It’s funny how much pride you instantly feel in your baby as soon as it’s born. You’re in love and in awe of this tiny little being you created and it leaves you wanting to scream from the rooftops to whoever will listen, “Look! Look what I made! Look at my baby! Isn’t she amazing???” There really is something magical about a freshly born babe and every little movement and sound they make, especially those adorable little sneezes and yawns, can turn even the hardest person into a mushy ball of love.
Other people must feel this way too, because nothing brings people in their droves like newborn baby news. The first night our daughter was born, our hospital room looked like a crowded nightclub. While I was grateful that we were surrounded by people who loved us and were actually interested in the arrival of our babe, something inside me felt uneasy. Every time someone coughed or sneezed or laughed in that tiny room where my baby lay sleeping in a plastic hospital crib, I felt a little twinge of panic. Could a tiny droplet from across the room make it’s way over to her? What if that person didn’t even know they were sick yet and she caught something that her little immune system wasn’t yet strong enough to fight off? The nursing staff must have seen me sweating nervous bullets and eventually asked everyone to clear out for the night….and I was so grateful to them because I know I’d never have felt comfortable enough to ask it myself.
That tiny droplet I worried about fortunately remained an unrealised fear for us, but it’s a very real situation for Melbourne mum Laura Wallis. At just six weeks old, Laura’s twin girls, Harper and Harlow, are in hospital fighting for their lives after they were exposed to RSV from a visitor shortly after their birth. While RSV presents as a common cold-like virus in adults, it is disastrous for tiny babies. For three days, Laura has sat by her daughters’ bedsides and watched their tiny bodies struggle to take a breath. She has watched them be fed by tubes. She has sat, staring at the monitors, praying that they survive.
It began on Tuesday when the smaller of the twins, Harper, was rushed to hospital when Laura noticed that she had gone blue around the mouth. After being sent home on Wednesday, by Thursday, both girls had become very ill, with little Harper in the gravest condition. “I went to wake her up and she just went floppy and was breathing really heavily,” Laura told the Daily Mail. “I was terrified I thought I was going to lose her – the ambulance came straight away and by the time I got to the hospital she was attached to oxygen with a feeding tube.”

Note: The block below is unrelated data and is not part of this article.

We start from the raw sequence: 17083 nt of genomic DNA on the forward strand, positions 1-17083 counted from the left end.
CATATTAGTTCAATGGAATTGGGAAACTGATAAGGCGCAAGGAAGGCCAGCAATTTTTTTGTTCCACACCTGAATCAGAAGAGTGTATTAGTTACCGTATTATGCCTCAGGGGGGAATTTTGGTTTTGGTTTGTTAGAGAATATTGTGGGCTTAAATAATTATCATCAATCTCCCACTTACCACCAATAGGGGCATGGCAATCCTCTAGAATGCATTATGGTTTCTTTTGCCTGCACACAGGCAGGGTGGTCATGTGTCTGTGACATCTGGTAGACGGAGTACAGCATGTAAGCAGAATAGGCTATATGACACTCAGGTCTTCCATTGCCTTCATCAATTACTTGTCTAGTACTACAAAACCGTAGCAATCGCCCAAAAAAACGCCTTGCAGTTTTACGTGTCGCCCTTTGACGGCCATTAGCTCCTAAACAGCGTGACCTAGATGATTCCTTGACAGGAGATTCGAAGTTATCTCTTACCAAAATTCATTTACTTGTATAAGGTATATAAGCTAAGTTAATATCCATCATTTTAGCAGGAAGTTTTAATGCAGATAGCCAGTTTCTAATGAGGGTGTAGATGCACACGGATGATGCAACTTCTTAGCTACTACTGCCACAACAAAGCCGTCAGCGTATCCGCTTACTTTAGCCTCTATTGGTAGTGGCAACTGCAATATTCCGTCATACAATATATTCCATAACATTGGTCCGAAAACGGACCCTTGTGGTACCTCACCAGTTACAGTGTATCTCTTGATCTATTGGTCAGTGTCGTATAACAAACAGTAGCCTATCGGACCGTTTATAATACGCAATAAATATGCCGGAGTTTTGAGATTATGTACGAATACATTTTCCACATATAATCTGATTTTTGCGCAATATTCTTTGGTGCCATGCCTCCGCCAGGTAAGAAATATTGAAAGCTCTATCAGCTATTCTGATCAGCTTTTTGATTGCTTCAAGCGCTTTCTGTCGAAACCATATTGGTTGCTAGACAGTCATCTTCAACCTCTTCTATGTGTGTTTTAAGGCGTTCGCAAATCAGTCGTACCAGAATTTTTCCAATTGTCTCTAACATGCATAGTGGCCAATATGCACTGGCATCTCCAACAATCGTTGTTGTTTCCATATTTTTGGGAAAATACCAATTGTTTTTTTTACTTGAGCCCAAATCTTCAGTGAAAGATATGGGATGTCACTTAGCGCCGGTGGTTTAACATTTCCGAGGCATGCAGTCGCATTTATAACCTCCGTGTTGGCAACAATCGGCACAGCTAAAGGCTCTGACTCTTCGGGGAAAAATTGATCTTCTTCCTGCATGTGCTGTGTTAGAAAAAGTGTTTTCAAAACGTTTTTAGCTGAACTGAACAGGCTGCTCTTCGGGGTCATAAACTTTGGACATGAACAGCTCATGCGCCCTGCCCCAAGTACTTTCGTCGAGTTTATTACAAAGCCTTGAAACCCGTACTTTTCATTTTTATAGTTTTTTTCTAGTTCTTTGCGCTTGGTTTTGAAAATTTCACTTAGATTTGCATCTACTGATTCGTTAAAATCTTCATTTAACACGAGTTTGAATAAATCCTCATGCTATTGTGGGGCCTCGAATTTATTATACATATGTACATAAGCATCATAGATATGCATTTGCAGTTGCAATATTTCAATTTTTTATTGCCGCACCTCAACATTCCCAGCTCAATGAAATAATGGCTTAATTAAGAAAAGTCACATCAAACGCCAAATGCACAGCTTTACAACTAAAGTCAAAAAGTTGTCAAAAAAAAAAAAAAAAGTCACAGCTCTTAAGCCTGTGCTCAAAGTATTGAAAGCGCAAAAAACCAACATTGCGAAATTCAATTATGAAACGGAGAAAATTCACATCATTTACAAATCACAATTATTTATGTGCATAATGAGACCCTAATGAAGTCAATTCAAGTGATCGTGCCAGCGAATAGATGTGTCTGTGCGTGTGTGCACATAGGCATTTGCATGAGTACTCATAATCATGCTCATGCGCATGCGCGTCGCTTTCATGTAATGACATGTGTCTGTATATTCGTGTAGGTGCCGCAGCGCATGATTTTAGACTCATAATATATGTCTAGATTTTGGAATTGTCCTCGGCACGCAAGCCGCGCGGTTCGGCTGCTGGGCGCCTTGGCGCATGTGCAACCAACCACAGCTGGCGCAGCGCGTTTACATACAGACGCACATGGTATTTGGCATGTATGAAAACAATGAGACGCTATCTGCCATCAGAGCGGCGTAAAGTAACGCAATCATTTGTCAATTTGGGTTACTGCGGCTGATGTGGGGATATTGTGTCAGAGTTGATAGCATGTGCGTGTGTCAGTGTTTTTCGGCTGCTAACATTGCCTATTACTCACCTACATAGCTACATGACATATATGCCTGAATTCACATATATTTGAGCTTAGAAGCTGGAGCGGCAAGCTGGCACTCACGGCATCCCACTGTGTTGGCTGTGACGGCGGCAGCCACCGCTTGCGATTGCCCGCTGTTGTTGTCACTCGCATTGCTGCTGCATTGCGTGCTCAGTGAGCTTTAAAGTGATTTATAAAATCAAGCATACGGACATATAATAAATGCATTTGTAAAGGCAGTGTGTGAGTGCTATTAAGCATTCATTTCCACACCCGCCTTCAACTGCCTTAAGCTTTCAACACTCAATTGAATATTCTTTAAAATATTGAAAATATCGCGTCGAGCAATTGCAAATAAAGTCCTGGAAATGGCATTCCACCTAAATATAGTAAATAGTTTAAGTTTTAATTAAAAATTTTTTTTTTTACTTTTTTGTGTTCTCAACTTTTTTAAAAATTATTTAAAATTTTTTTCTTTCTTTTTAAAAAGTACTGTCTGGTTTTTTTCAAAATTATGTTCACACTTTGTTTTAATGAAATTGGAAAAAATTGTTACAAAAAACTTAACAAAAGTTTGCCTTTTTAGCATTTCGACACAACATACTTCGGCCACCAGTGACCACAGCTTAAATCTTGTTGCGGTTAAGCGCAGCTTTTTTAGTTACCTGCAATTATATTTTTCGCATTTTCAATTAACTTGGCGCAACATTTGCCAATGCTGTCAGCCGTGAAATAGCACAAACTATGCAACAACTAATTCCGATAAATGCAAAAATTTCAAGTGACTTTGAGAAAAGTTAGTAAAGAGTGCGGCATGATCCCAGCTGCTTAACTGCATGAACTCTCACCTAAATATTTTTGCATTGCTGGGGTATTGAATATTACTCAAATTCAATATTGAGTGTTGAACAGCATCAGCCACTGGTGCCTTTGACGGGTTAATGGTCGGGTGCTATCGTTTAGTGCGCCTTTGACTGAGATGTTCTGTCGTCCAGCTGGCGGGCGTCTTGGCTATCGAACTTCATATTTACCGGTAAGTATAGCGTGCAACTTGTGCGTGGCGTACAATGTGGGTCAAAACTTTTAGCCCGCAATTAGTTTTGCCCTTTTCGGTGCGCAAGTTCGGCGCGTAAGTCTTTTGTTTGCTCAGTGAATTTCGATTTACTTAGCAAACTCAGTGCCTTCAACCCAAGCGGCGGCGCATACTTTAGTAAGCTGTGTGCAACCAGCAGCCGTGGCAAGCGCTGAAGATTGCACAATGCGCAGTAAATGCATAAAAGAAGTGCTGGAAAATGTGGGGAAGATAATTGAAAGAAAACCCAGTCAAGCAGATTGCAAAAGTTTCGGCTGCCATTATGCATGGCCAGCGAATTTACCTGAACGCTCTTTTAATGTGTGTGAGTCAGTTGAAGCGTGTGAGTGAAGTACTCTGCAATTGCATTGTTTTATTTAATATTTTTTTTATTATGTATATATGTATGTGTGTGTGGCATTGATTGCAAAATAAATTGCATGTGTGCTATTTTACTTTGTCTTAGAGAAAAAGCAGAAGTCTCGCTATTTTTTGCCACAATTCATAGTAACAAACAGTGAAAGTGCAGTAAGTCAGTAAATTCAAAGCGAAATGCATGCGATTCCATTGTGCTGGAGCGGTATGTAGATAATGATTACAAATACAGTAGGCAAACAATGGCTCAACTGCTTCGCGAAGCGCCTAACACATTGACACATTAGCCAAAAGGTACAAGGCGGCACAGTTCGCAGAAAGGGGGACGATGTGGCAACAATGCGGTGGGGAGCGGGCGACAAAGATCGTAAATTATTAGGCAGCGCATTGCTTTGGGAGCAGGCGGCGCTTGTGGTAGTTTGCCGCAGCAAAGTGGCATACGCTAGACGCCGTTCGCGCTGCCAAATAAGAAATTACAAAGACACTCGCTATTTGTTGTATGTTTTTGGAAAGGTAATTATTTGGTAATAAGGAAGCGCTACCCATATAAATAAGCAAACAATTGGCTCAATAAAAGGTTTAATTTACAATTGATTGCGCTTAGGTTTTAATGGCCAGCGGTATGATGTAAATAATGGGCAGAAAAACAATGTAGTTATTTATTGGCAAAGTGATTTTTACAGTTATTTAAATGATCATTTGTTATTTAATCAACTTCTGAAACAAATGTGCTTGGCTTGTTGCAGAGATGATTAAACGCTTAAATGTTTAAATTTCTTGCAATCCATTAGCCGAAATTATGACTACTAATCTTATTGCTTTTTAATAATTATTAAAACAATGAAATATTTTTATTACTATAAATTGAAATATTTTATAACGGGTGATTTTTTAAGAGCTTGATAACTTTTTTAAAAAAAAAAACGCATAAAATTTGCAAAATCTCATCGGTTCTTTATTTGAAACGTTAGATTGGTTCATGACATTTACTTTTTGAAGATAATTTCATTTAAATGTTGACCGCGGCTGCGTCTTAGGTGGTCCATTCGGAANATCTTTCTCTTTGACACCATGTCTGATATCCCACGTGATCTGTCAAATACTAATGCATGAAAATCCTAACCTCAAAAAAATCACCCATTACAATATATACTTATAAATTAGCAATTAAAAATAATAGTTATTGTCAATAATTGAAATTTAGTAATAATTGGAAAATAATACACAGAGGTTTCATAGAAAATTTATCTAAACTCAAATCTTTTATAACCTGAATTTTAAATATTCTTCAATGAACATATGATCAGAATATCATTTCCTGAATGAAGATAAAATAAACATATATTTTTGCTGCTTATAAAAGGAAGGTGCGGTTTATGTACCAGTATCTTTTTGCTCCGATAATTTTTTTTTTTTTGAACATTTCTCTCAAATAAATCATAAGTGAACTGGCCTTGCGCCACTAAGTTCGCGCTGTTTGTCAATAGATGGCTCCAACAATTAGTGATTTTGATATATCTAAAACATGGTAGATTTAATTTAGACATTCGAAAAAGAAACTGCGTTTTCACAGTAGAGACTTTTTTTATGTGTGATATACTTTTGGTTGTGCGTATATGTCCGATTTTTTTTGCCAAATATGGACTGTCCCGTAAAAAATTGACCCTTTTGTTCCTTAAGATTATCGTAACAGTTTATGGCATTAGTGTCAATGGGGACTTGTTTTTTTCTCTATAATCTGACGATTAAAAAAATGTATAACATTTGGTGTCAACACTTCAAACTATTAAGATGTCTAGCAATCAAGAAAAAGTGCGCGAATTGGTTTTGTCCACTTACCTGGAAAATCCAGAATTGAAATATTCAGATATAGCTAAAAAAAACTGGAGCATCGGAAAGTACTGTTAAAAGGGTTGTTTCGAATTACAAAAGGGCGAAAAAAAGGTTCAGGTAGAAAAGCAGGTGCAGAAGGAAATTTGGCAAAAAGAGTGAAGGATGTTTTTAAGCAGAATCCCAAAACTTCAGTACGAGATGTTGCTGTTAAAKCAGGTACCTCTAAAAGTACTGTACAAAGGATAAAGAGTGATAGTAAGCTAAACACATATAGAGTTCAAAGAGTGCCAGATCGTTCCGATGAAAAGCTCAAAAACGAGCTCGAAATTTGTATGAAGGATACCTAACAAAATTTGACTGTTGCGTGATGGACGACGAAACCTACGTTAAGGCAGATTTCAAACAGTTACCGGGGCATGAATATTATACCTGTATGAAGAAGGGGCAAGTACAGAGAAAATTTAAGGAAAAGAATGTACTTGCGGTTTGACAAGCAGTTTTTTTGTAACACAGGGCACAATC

While Harlow remains in hospital with her sister, she doesn’t require the oxygen her smaller sister does, however this could all change in a moment says Laura. “So far when her levels have dipped down too low she has been able to get them back up herself but as soon as she can’t they will have to help her.”
Understandably, Laura is beyond furious at the person who visited her babies (who were born five weeks premature) when they were feeling unwell. “When the girls were born they were five weeks premmie. I explained to all my family and friends that even minor illnesses could harm them and told them not to come over if they were sick,” Laura said. “I just can’t believe someone decided they would be able to risk it with my babies. Now they could die.”
From one person’s thoughtless actions, Laura has been stripped of what should be the happiest days of her life. “I feel like this has taken away my ability to be their mother - I just have to sit back and watch them and watch the nurses care for them and hope they pull through,” she said. At a time she thought she’d be cuddling and kissing her babies endlessly, Laura instead is too frightened to show them too much affection because, “Every time we hold them for too long all of the alarms go off.” On top of it all, she also has two other children, aged three and six, who are in the care of family and friends while she remains by her daughters’ side, wishing nothing more than to take them home and begin life again as a family. “I am feeling very stretched about it – I can’t leave the hospital and my girls to be with my other two children because the twins need me. But it is heartbreaking because my boys need me as well.”
While nothing can change Laura’s devastating situation right now, it can easily be prevented from happening to other families. In Laura’s words, “Even if you just have a runny nose don’t risk it – with babies it can be life or death because they haven’t built up a strong immune system.”
There’s no doubt that the person who infected Harper and Harlow didn’t think they’d cause them any harm when they went to visit them that day. It is more likely that they were so excited to meet these precious little girls that they thought that a minor cold couldn’t possibly be such a threat to their health. It’s really made me realise how careful we need to be around newborns and how we really need to be in tune with how our bodies are feeling before we visit. While I know first hand how uncomfortable it can be to ask people to leave if they’re feeling unwell, it’s also super important for the health of all involved. We’re wishing Harper and Harlow all the best for a speedy and full recovery.
Did you have any rules around people visiting your babies when they were born?